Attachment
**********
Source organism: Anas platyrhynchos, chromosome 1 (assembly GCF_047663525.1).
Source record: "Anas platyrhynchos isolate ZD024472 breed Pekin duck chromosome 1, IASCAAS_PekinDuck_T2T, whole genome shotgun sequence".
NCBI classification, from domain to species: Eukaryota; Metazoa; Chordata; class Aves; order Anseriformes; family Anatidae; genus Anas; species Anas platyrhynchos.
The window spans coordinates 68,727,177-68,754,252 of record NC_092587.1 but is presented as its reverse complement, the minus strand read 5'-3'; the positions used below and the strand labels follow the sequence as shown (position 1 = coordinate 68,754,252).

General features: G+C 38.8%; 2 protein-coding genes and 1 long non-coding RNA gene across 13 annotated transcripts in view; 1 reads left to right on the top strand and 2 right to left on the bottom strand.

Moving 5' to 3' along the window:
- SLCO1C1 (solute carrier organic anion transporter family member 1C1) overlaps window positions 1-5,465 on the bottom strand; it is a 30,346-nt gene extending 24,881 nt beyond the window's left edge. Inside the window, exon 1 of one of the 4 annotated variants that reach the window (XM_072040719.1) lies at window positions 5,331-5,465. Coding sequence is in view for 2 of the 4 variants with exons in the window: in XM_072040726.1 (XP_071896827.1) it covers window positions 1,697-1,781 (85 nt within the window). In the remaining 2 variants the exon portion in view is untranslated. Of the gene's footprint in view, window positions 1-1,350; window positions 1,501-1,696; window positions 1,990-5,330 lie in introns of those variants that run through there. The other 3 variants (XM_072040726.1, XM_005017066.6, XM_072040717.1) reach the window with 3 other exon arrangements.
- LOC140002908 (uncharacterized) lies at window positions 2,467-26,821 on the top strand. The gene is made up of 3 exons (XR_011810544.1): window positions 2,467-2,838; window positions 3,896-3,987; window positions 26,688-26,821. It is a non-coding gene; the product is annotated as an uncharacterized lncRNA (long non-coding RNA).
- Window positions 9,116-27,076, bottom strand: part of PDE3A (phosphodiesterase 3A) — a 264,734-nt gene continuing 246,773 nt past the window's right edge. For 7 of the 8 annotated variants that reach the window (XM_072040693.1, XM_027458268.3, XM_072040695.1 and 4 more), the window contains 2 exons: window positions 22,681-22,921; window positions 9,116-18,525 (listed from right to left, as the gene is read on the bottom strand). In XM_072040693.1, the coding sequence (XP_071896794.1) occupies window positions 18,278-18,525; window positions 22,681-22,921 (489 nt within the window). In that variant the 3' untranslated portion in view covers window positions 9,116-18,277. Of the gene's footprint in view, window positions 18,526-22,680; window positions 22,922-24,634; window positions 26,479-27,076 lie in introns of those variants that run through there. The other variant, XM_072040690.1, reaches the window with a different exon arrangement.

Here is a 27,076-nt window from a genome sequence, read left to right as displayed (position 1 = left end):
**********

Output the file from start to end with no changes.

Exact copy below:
Source organism: Anas platyrhynchos, chromosome 1 (assembly GCF_047663525.1).
Source record: "Anas platyrhynchos isolate ZD024472 breed Pekin duck chromosome 1, IASCAAS_PekinDuck_T2T, whole genome shotgun sequence".
NCBI classification, from domain to species: Eukaryota; Metazoa; Chordata; class Aves; order Anseriformes; family Anatidae; genus Anas; species Anas platyrhynchos.
The window spans coordinates 68,727,177-68,754,252 of record NC_092587.1 but is presented as its reverse complement, the minus strand read 5'-3'; the positions used below and the strand labels follow the sequence as shown (position 1 = coordinate 68,754,252).

General features: G+C 38.8%; 2 protein-coding genes and 1 long non-coding RNA gene across 13 annotated transcripts in view; 1 reads left to right on the top strand and 2 right to left on the bottom strand.

Moving 5' to 3' along the window:
- SLCO1C1 (solute carrier organic anion transporter family member 1C1) overlaps window positions 1-5,465 on the bottom strand; it is a 30,346-nt gene extending 24,881 nt beyond the window's left edge. Inside the window, exon 1 of one of the 4 annotated variants that reach the window (XM_072040719.1) lies at window positions 5,331-5,465. Coding sequence is in view for 2 of the 4 variants with exons in the window: in XM_072040726.1 (XP_071896827.1) it covers window positions 1,697-1,781 (85 nt within the window). In the remaining 2 variants the exon portion in view is untranslated. Of the gene's footprint in view, window positions 1-1,350; window positions 1,501-1,696; window positions 1,990-5,330 lie in introns of those variants that run through there. The other 3 variants (XM_072040726.1, XM_005017066.6, XM_072040717.1) reach the window with 3 other exon arrangements.
- LOC140002908 (uncharacterized) lies at window positions 2,467-26,821 on the top strand. The gene is made up of 3 exons (XR_011810544.1): window positions 2,467-2,838; window positions 3,896-3,987; window positions 26,688-26,821. It is a non-coding gene; the product is annotated as an uncharacterized lncRNA (long non-coding RNA).
- Window positions 9,116-27,076, bottom strand: part of PDE3A (phosphodiesterase 3A) — a 264,734-nt gene continuing 246,773 nt past the window's right edge. For 7 of the 8 annotated variants that reach the window (XM_072040693.1, XM_027458268.3, XM_072040695.1 and 4 more), the window contains 2 exons: window positions 22,681-22,921; window positions 9,116-18,525 (listed from right to left, as the gene is read on the bottom strand). In XM_072040693.1, the coding sequence (XP_071896794.1) occupies window positions 18,278-18,525; window positions 22,681-22,921 (489 nt within the window). In that variant the 3' untranslated portion in view covers window positions 9,116-18,277. Of the gene's footprint in view, window positions 18,526-22,680; window positions 22,922-24,634; window positions 26,479-27,076 lie in introns of those variants that run through there. The other variant, XM_072040690.1, reaches the window with a different exon arrangement.

Here is a 27,076-nt window from a genome sequence, read left to right as displayed (position 1 = left end):